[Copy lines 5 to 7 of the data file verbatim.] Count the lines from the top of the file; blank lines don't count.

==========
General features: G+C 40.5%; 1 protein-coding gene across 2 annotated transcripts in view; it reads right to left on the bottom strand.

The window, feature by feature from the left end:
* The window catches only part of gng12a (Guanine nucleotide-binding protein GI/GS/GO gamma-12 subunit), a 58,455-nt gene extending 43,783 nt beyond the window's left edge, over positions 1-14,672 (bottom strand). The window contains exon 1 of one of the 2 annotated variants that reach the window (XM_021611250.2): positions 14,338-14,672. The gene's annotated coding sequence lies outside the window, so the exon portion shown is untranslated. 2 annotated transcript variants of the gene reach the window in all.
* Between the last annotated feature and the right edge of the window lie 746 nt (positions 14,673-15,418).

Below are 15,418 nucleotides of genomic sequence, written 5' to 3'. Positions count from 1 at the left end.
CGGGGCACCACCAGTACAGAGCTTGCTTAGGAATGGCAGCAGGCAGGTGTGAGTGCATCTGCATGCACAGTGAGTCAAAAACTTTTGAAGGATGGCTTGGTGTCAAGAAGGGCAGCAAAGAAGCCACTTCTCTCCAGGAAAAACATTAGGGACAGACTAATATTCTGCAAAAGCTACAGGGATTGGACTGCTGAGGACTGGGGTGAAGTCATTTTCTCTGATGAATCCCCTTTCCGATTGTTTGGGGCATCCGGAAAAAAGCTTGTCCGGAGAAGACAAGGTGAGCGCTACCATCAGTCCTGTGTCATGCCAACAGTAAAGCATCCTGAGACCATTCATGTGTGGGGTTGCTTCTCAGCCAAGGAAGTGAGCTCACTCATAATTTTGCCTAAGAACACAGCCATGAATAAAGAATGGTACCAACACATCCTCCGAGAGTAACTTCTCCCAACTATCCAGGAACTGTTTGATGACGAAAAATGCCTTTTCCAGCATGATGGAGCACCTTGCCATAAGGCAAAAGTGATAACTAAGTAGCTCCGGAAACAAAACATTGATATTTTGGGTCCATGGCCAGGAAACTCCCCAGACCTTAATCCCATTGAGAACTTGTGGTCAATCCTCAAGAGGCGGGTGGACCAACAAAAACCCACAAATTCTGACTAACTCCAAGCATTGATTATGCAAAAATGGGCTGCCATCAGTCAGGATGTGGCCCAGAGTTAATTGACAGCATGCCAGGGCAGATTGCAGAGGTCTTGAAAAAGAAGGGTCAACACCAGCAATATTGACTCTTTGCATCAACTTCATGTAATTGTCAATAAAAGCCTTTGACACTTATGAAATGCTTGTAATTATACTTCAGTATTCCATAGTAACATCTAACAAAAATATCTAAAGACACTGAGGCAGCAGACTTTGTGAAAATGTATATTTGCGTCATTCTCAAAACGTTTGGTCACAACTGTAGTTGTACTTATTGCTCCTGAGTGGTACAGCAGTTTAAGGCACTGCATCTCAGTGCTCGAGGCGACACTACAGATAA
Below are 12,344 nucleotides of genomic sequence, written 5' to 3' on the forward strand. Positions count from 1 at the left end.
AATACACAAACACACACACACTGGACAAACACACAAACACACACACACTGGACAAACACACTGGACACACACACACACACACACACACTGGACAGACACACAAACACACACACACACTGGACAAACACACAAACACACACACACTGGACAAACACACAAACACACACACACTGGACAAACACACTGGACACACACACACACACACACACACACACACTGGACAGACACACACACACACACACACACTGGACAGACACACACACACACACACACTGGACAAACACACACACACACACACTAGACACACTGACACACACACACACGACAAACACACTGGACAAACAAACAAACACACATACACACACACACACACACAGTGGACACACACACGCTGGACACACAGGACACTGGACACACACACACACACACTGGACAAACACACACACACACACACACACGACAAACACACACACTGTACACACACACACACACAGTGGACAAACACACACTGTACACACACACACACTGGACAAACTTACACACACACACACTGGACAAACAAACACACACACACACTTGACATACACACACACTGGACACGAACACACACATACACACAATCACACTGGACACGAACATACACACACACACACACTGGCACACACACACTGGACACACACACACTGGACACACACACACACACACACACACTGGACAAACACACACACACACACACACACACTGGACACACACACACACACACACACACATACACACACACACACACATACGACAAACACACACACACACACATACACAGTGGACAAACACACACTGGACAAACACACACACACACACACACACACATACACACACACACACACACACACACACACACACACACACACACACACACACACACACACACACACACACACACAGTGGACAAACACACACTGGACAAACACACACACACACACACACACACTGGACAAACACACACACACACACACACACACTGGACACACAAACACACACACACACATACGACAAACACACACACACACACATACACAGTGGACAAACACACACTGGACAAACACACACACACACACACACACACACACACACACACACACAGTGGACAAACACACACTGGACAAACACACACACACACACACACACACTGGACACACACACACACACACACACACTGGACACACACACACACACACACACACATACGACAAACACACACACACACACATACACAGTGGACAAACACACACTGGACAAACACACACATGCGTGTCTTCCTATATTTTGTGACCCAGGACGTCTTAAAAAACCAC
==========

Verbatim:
Below are 15,418 nucleotides of genomic sequence, written 5' to 3'. Positions count from 1 at the left end.
CGGGGCACCACCAGTACAGAGCTTGCTTAGGAATGGCAGCAGGCAGGTGTGAGTGCATCTGCATGCACAGTGAGTCAAAAACTTTTGAAGGATGGCTTGGTGTCAAGAAGGGCAGCAAAGAAGCCACTTCTCTCCAGGAAAAACATTAGGGACAGACTAATATTCTGCAAAAGCTACAGGGATTGGACTGCTGAGGACTGGGGTGAAGTCATTTTCTCTGATGAATCCCCTTTCCGATTGTTTGGGGCATCCGGAAAAAAGCTTGTCCGGAGAAGACAAGGTGAGCGCTACCATCAGTCCTGTGTCATGCCAACAGTAAAGCATCCTGAGACCATTCATGTGTGGGGTTGCTTCTCAGCCAAGGAAGTGAGCTCACTCATAATTTTGCCTAAGAACACAGCCATGAATAAAGAATGGTACCAACACATCCTCCGAGAGTAACTTCTCCCAACTATCCAGGAACTGTTTGATGACGAAAAATGCCTTTTCCAGCATGATGGAGCACCTTGCCATAAGGCAAAAGTGATAACTAAGTAGCTCCGGAAACAAAACATTGATATTTTGGGTCCATGGCCAGGAAACTCCCCAGACCTTAATCCCATTGAGAACTTGTGGTCAATCCTCAAGAGGCGGGTGGACCAACAAAAACCCACAAATTCTGACTAACTCCAAGCATTGATTATGCAAAAATGGGCTGCCATCAGTCAGGATGTGGCCCAGAGTTAATTGACAGCATGCCAGGGCAGATTGCAGAGGTCTTGAAAAAGAAGGGTCAACACCAGCAATATTGACTCTTTGCATCAACTTCATGTAATTGTCAATAAAAGCCTTTGACACTTATGAAATGCTTGTAATTATACTTCAGTATTCCATAGTAACATCTAACAAAAATATCTAAAGACACTGAGGCAGCAGACTTTGTGAAAATGTATATTTGCGTCATTCTCAAAACGTTTGGTCACAACTGTAGTTGTACTTATTGCTCCTGAGTGGTACAGCAGTTTAAGGCACTGCATCTCAGTGCTCGAGGCGACACTACAGATAA
Below are 12,344 nucleotides of genomic sequence, written 5' to 3' on the forward strand. Positions count from 1 at the left end.